FILE PHOTO: A participant stands near a logo of World Bank at the International Monetary Fund – World Bank Annual Meeting 2018 in Nusa Dua, Bali, Indonesia, October 12, 2018. REUTERS/Johannes P. Christo/File Photo
SARAJEVO (Reuters) – The World Bank sees growth slowing in the economies of the Western Balkans this year due to lower investment and exports, with trade tensions and a slowing economy in the European Union, the region’s main trading partner, posing risks in 2020-2021.
Even though unemployment, supported by strong economic growth in 2018, fell to historic lows in 2019 – 15.8% in June – less than half of those of working-age in the Western Balkans, 44%, have a job, the bank said in a report on Tuesday.
The global lender said the growth in 2019 was projected to slow from an average of 3.9% for the region in 2018 to about 3.2% in Albania, Bosnia, Montenegro and Serbia. It would however continue to pick up in North Macedonia after a major slowdown in 2017, and in Kosovo, where it is expected to remain strong at 4%.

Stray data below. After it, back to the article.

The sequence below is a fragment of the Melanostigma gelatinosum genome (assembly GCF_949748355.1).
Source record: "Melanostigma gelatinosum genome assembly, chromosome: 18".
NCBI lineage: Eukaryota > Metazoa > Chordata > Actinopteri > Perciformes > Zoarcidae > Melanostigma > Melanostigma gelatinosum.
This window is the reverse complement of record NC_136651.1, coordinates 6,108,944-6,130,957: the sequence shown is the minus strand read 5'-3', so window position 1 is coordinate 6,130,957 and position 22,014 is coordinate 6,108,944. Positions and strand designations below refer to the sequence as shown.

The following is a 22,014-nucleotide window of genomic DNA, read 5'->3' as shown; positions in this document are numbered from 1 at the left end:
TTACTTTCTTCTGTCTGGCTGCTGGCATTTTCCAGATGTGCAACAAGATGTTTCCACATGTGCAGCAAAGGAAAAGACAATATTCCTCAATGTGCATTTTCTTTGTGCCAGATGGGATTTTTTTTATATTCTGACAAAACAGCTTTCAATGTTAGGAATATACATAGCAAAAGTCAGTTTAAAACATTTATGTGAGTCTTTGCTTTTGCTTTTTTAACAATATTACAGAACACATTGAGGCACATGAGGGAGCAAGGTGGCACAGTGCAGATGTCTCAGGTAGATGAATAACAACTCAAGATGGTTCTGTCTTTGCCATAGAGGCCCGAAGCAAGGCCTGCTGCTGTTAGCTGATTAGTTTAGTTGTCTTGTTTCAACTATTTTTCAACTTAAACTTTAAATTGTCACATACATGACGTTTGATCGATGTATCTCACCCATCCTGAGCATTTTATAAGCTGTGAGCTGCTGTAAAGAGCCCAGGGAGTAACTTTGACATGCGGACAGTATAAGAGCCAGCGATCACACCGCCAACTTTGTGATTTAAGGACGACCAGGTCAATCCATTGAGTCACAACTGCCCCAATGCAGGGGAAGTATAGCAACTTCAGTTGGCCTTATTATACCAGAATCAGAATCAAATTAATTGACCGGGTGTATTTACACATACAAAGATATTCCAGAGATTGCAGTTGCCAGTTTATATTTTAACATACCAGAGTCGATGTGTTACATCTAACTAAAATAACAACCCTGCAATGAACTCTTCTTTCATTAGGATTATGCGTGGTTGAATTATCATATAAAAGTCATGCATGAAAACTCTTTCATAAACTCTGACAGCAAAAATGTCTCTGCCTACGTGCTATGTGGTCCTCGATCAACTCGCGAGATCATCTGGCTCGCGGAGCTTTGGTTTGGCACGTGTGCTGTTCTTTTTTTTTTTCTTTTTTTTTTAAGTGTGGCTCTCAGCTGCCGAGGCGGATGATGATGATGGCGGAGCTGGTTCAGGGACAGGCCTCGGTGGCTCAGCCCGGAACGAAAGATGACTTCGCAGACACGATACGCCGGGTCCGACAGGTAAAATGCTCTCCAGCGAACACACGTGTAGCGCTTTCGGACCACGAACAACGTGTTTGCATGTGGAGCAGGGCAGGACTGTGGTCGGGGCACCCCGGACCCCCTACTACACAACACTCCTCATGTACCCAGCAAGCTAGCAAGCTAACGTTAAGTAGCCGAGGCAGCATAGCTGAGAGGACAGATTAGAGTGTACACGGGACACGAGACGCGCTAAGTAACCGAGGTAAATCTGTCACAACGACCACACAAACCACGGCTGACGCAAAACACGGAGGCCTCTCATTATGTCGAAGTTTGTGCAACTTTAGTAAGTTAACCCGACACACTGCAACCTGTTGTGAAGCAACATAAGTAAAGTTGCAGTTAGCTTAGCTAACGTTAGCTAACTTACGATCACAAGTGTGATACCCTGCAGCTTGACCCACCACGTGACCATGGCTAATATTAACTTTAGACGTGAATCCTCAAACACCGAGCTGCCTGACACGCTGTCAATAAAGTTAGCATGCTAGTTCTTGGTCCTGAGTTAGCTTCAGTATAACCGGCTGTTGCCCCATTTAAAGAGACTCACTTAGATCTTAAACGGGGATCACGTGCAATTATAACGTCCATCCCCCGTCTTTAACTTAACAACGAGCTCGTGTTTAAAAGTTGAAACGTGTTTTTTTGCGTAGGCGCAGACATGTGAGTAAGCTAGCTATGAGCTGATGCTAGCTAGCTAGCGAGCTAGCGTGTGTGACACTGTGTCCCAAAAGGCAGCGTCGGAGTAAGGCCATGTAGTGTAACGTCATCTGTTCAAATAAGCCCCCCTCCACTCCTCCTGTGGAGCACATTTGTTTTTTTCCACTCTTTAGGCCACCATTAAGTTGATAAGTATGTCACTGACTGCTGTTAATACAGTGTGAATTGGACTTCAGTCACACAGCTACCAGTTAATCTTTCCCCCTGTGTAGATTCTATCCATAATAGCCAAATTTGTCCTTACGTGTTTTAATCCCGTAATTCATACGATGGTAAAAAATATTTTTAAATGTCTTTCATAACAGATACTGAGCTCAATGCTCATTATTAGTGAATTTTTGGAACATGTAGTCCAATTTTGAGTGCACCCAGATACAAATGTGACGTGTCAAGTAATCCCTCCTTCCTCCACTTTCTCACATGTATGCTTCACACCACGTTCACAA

The revival in investment in previous years has proven to be short-lived after the contribution of investment and exports to growth has dropped this year, with consumption continuing to be the main driver of economic activity in the region.
But the consumption-driven growth, fueled by higher consumer lending and wage and employment growth, is raising questions about its sustainability, as fiscal deficits are projected to go up this year in all countries except Kosovo and Montenegro, the bank said.
The current account deficit is also expected to go up this year as exports slow because of falling demand from EU trading partners amid rising trade tensions and oil price volatility.
While all countries of the region, except Montenegro, are expected to grow faster in 2020-2021, in some of them the positive outlook reflects one-time factors and is vulnerable to mounting downside risks.
The countries could offset rising uncertainties by improving the efficiency and equity of public spending and strengthening revenue mobilization, the bank said.
They also need to pursue fiscal management reforms as a part of broader structural reforms to increase export competitiveness, including strengthening state institutions that protect the rule of law and private sector competition to unleash productivity growth and innovation.
Reporting by Daria Sito-Sucic; Editing by Alison Williams